Deciding whether to file a medical malpractice claim involves considering a number of factors. First, you need to consider whether you will be able to prove the required elements of your claim. Second, you need to consider the potential damages available to you. Third, you need to determine whether you want to undertake a potentially costly and time-consuming legal battle. Generally, the larger your potential damages and the more egregious the malpractice, the more sense it makes to file a medical malpractice claim.
Medical malpractice claims in the United States are covered under tort law and are considered a form of negligence. All doctors are held to a reasonable doctor standard under the rules. This means that the doctor's standard of care must be at least as good as the standard of care a reasonably qualified physician would give. If it is not, he breaches his legal duty and he can potentially be held legally liable.
As a negligence action, there are several things you need to prove to get damages for a medical malpractice claim. First you need to prove that the doctor breached the standard of care and that the medical help he provided you — either in the form of a diagnosis or treatment — was below what the law requires. This means you can recover if he botched a procedure or treatment, but also if he didn't diagnose something he should have or if he misdiagnosed you.
The next thing you need to prove is that the doctor's actions actually were the cause of the damage or injury. For example, if you are dying of cancer, you can't sue your doctor just because the treatment he provides doesn't work to cure you. You would have to prove that the doctor was negligent or careless in the way he treated you or diagnosed you, and that the negligence or carelessness made your cancer worse or caused you additional pain or harm or made it more likely you would die from your cancer.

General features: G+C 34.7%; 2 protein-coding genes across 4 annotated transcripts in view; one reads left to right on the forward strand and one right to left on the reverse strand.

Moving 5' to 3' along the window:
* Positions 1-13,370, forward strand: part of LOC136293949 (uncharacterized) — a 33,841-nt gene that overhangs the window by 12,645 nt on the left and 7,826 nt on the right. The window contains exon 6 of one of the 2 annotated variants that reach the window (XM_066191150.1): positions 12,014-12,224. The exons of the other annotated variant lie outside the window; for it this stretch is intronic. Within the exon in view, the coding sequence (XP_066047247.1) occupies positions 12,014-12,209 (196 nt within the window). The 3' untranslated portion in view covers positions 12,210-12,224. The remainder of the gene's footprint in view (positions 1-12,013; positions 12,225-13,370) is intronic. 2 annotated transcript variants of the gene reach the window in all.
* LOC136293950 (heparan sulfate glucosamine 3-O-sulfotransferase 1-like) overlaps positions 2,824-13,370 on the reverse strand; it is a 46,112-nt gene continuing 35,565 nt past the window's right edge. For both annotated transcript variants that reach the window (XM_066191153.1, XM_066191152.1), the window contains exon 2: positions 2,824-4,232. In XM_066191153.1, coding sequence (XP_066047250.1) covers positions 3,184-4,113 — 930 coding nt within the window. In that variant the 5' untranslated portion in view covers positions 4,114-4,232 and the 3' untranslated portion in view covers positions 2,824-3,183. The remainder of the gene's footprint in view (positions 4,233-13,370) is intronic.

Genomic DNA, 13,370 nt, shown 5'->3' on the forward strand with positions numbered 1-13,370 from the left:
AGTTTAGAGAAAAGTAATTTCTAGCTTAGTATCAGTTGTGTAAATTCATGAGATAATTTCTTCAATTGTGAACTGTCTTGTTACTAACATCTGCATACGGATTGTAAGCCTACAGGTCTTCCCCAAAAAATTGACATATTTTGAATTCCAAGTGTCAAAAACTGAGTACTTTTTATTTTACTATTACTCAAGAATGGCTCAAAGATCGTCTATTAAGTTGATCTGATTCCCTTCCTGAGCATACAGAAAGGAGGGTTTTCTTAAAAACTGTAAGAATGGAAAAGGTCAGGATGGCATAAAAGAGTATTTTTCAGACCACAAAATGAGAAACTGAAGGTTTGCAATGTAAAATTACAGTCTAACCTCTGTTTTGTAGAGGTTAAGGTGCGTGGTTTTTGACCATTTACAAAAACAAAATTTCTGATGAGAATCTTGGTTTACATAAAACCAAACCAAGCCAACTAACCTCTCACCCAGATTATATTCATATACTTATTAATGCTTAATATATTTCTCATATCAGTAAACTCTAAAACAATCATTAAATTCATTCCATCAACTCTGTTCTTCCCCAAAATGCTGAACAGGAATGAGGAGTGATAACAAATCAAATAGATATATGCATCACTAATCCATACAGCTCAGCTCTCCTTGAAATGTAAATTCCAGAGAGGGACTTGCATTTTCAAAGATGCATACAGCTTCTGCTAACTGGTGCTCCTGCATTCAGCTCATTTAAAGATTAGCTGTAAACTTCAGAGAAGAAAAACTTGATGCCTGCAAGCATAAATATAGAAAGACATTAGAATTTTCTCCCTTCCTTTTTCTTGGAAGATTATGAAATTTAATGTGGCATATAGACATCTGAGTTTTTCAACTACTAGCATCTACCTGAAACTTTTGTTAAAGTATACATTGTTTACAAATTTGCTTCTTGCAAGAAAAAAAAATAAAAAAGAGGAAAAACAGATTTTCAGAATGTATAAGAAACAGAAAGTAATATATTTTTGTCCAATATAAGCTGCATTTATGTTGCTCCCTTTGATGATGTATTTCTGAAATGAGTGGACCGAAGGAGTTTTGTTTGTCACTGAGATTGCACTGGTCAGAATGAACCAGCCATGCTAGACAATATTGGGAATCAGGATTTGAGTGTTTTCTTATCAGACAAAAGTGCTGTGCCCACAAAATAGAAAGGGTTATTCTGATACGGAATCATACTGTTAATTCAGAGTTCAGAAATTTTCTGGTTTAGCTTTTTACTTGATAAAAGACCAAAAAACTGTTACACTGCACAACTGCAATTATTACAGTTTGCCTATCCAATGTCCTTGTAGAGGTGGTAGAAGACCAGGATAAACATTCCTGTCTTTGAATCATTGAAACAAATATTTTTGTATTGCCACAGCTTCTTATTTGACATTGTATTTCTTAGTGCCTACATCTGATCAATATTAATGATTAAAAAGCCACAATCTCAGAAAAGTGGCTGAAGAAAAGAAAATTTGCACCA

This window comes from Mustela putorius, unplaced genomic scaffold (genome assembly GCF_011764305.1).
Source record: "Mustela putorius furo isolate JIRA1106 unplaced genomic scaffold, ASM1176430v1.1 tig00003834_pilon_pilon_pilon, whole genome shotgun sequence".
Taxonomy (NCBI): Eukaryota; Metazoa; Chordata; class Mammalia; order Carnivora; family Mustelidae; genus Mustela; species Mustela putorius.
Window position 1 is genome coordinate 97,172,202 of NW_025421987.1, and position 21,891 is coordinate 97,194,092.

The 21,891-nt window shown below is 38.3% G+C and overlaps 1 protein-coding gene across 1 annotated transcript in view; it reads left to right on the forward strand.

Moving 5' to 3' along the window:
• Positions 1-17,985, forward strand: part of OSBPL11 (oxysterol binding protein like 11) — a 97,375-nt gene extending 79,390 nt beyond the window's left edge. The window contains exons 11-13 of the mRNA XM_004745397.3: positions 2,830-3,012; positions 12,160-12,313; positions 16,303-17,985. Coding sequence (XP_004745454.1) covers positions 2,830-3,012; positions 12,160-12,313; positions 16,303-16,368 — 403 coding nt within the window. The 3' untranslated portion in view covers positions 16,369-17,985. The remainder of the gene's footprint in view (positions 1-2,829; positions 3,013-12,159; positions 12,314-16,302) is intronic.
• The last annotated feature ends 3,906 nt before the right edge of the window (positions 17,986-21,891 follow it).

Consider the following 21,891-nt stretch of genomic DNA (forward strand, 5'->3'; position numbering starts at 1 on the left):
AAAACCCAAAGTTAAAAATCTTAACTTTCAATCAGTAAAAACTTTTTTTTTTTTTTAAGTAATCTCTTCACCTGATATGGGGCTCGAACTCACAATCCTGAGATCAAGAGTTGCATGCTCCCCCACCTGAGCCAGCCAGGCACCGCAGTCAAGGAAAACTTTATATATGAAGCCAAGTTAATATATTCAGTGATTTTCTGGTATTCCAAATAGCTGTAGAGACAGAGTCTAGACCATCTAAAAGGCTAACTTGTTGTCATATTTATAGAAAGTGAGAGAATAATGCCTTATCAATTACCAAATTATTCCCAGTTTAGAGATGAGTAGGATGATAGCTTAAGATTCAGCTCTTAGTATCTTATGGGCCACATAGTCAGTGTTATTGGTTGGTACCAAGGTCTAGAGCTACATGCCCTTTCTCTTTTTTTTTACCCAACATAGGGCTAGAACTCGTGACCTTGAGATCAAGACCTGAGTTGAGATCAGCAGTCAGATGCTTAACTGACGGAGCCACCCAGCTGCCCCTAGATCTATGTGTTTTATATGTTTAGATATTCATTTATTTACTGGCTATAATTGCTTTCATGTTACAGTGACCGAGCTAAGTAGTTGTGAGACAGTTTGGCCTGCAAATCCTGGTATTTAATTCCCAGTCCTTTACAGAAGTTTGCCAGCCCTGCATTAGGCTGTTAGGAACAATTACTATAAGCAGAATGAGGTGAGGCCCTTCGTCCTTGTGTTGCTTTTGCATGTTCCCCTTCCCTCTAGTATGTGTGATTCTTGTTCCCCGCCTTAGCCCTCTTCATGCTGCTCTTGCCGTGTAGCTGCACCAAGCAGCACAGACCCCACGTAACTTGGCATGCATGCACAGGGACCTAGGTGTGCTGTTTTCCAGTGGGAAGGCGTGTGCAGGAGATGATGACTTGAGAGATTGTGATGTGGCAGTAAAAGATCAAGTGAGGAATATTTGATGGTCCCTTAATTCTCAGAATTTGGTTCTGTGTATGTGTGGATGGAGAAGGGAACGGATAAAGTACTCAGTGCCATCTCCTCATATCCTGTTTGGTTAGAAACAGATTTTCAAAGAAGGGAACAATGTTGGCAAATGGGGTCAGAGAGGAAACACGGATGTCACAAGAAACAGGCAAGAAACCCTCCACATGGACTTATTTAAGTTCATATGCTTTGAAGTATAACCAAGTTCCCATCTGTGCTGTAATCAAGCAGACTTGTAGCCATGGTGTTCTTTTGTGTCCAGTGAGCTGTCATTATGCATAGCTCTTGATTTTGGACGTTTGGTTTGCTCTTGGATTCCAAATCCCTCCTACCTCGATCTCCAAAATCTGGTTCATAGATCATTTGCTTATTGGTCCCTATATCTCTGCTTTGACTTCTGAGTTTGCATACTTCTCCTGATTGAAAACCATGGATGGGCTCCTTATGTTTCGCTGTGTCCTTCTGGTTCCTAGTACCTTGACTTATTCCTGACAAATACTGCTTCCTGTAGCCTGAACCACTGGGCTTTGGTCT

Proving each of these elements can be difficult, and this needs to be considered when determining if you should file a medical malpractice claim. You will need to hire expert witnesses and you will need to present a great deal of convincing medical evidence to the judge or jury. The case — if it does not settle — can take a long time to move through the courts; however, most medical malpractice cases settle.
The next consideration is both the potential damages and cost. Generally, you are entitled to recover monetary damages for your actual losses — medical bills to fix what the doctor did or money you lost if you couldn't go to work. You may also be entitled to pain and suffering, emotional distress, and in some cases punitive damages arising from the medical malpractice claim. This should be considered, as should your attorney's fee structure; most attorneys work on a contingent fee basis and so do not get paid unless you win your case.